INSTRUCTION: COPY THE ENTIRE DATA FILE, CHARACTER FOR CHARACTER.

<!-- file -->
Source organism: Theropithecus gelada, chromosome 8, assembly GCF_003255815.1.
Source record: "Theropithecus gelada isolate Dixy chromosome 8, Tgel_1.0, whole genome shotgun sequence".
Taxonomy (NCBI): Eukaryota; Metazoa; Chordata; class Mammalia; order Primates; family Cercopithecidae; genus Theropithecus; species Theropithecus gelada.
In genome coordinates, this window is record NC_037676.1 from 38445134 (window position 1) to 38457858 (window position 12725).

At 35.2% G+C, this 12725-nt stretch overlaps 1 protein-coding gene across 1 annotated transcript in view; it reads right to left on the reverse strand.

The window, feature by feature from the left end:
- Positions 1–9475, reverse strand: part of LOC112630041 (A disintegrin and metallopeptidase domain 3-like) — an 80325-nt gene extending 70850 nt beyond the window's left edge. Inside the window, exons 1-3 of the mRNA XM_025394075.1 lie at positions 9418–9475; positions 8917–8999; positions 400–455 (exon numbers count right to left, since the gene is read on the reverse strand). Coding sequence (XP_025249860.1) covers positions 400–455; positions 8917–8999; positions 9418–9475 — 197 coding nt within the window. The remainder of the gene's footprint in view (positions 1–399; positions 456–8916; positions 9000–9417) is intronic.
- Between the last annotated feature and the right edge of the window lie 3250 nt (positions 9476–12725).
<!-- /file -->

Source organism: Theropithecus gelada, chromosome 8, assembly GCF_003255815.1.
Source record: "Theropithecus gelada isolate Dixy chromosome 8, Tgel_1.0, whole genome shotgun sequence".
Taxonomy (NCBI): Eukaryota; Metazoa; Chordata; class Mammalia; order Primates; family Cercopithecidae; genus Theropithecus; species Theropithecus gelada.
In genome coordinates, this window is record NC_037676.1 from 38445134 (window position 1) to 38457858 (window position 12725).

At 35.2% G+C, this 12725-nt stretch overlaps 1 protein-coding gene across 1 annotated transcript in view; it reads right to left on the reverse strand.

The window, feature by feature from the left end:
- Positions 1–9475, reverse strand: part of LOC112630041 (A disintegrin and metallopeptidase domain 3-like) — an 80325-nt gene extending 70850 nt beyond the window's left edge. Inside the window, exons 1-3 of the mRNA XM_025394075.1 lie at positions 9418–9475; positions 8917–8999; positions 400–455 (exon numbers count right to left, since the gene is read on the reverse strand). Coding sequence (XP_025249860.1) covers positions 400–455; positions 8917–8999; positions 9418–9475 — 197 coding nt within the window. The remainder of the gene's footprint in view (positions 1–399; positions 456–8916; positions 9000–9417) is intronic.
- Between the last annotated feature and the right edge of the window lie 3250 nt (positions 9476–12725).